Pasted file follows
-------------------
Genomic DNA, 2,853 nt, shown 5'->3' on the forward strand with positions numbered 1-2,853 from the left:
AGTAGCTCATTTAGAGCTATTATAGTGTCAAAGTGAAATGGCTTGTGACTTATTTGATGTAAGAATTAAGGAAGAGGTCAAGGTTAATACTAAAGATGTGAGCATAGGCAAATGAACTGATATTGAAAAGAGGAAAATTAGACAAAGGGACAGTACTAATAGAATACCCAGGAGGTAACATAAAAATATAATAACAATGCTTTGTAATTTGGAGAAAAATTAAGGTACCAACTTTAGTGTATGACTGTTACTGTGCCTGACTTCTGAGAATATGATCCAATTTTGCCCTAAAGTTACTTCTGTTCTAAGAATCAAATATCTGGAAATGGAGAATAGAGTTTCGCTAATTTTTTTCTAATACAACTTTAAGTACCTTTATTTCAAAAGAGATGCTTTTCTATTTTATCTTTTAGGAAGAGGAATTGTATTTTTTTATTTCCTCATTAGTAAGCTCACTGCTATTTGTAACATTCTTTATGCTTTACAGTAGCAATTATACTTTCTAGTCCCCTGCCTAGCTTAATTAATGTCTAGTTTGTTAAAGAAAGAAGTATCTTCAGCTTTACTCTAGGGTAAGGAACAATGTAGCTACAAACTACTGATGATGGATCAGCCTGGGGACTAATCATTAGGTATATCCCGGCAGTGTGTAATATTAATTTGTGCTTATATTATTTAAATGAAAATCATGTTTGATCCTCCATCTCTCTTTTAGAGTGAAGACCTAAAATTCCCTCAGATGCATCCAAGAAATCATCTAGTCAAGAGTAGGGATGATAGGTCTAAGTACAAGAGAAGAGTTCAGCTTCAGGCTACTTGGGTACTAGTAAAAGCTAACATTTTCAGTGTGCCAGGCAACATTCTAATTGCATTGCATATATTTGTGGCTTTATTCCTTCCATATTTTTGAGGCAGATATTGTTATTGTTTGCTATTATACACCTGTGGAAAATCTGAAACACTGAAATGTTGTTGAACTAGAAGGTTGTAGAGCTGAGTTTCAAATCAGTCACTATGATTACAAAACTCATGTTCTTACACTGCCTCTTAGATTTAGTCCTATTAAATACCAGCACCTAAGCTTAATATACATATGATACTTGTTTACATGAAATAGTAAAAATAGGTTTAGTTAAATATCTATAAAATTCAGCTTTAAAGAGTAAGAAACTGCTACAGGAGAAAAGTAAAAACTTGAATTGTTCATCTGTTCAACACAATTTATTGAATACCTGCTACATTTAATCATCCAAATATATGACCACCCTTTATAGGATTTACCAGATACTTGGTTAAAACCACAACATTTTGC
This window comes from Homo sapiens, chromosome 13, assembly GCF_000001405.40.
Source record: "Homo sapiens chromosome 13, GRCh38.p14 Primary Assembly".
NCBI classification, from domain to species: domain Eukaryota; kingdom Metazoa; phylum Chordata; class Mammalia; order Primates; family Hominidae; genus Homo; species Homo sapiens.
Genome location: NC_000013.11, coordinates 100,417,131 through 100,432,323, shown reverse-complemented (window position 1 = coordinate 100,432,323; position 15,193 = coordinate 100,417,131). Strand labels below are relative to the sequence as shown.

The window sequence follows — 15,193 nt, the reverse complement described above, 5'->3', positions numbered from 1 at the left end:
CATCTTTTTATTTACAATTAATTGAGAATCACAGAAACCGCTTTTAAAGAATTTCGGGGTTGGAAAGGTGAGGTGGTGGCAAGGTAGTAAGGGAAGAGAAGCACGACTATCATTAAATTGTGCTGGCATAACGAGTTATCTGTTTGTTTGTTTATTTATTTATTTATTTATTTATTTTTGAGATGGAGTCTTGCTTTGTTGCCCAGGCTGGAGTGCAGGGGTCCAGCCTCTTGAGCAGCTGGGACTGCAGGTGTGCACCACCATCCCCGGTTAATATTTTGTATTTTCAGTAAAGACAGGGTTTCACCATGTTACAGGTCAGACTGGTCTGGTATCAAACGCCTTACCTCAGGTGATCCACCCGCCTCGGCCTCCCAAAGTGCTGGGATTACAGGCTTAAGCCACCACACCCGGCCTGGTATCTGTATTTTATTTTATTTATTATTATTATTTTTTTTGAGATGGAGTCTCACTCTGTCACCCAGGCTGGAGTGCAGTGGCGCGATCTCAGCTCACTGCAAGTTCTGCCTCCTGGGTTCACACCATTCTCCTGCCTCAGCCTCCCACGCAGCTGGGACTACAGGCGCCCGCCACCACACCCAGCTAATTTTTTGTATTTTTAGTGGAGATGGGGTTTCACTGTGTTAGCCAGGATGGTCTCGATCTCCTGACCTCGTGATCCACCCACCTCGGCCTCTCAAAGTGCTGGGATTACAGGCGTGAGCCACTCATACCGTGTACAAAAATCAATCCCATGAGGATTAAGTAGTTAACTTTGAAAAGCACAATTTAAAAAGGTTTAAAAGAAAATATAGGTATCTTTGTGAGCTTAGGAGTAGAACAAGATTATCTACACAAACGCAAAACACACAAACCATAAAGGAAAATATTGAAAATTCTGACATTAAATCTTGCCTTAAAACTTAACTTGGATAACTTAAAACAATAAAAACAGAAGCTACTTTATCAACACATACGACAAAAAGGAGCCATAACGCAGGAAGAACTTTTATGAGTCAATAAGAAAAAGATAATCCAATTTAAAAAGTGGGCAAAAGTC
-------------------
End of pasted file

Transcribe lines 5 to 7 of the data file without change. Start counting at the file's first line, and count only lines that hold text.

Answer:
NCBI classification, from domain to species: domain Eukaryota; kingdom Metazoa; phylum Chordata; class Mammalia; order Primates; family Hominidae; genus Homo; species Homo sapiens.
Genome location: NC_000013.11, coordinates 100,417,131 through 100,432,323, shown reverse-complemented (window position 1 = coordinate 100,432,323; position 15,193 = coordinate 100,417,131). Strand labels below are relative to the sequence as shown.

The window sequence follows — 15,193 nt, the reverse complement described above, 5'->3', positions numbered from 1 at the left end: